DANVILLE — There was hardly any new ground broken in the gubernatorial debate between Democratic Attorney General Jack Conway and Republican Matt Bevin on Tuesday, a debate more remarkable for what wasn't asked than what was.
Over the course of the hourlong debate at Centre College, which was hosted by AARP and WAVE3 news, Conway and Bevin continued to show voters how much they dislike each other, trading familiar blows over familiar subjects.
While the candidates engaged in sharp exchanges over the state's pension crisis, the saga of Rowan County Clerk Kim Davis and the possibility of legalized gambling, the subjects of Kynect and Medicaid expansion somehow never came up.
Asked after the debate if they were disappointed that there was no discussion of the health care programs affecting more than a half-million Kentuckians, the candidates continued their habits of disagreeing with each other.
Digital Access For Only $0.99
For the most comprehensive local coverage, subscribe today.
"I am not disappointed by it," Bevin said. "I thought it was a fantastic debate."
Conway, however, said he was "very disappointed" that the issue wasn't debated.
"I would've thought that would've come up because I think there's such a sharp contrast on this issue between the two of us," Conway said. "I mean my opponent has really been conflating Kynect and Medicaid for nine months now."
Conway said that Bevin "squirms" when the issue comes up, recalling Bevin's adamant statement in February that when it comes to Gov. Steve Beshear's executive order lowering the qualifications to receive Medicaid, Bevin said he would "reverse that immediately."
"How does that not kick nearly a half-million people off their health care coverage?" Conway said. "How does it not? He hasn't given us a straight answer at any point during this campaign."
Conway added that the health care programs "should've been part of the debate tonight, and hopefully it'll be part of the next two debates we have."
Independent candidate Drew Curtis, who was not invited to participate in the debate but attended as an audience member, said he was surprised the issues didn't come up, especially since AARP co-sponsored the debate.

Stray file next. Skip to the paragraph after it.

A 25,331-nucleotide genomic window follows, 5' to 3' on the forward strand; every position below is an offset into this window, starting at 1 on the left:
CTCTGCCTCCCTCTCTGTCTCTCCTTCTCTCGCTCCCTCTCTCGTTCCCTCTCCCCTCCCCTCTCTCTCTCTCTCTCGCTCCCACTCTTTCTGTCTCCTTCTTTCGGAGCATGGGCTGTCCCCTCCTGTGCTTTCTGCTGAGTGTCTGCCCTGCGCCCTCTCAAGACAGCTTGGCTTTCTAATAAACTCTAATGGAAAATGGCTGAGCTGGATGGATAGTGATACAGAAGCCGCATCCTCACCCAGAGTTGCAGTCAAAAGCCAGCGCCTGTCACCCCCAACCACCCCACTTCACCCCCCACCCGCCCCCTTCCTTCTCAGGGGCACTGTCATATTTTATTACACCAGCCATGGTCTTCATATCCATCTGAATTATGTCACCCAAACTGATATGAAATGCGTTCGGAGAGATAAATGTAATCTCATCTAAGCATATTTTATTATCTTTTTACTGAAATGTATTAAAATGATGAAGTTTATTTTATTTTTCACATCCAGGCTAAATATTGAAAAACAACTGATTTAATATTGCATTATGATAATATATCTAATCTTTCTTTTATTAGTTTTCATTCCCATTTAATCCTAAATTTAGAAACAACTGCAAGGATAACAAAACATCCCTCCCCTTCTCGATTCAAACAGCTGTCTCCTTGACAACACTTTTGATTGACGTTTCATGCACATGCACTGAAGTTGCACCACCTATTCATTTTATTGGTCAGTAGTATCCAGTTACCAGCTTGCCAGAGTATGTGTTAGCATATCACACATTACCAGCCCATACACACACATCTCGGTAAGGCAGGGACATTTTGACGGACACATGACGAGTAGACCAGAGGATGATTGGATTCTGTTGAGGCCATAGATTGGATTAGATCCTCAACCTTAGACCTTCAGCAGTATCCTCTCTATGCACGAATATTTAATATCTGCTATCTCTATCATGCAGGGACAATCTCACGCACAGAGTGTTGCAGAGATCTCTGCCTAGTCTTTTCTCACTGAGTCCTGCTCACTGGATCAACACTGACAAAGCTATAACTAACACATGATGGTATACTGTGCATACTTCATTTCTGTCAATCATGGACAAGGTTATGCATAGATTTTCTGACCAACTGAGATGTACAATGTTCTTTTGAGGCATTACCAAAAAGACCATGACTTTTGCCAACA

"Maybe everybody's just tired of hearing them not answer the question," Curtis said, referring to Bevin and Conway.
When asked for his impression of the debate, Curtis said that if he had "a table in front of me to repeatedly bang my forehead against the entire hour, I would have absolutely been doing that."
During the debate, the candidates were allowed, during one segment, to ask questions of each other, leading Conway to try to pin down Bevin on his previously stated argument that there should be random drug testing for Medicare recipients.
Bevin said that Kentuckians who are "on the draw" should be subjected to random drug testing.
When it came time for his question to Conway, Bevin threw a laundry list at Conway, mentioning for the second time that Conway cried when he announced last year that he would not appeal the gay marriage decision, that Conway was a delegate at the Democratic National Convention, and asking Conway "whose values do you support?"
Conway also pressed the case of Bevin's refusal to follow the state's bipartisan tradition of candidates releasing their tax returns, leading Bevin to assert that his returns would show that he made less money than Conway and gave more away to charity.
Bevin went on to say that "frankly, it's none of your business."
When the candidates were asked for their views on additional gun control measures following the recent shooting in Oregon, both men said they do not favor additional gun laws.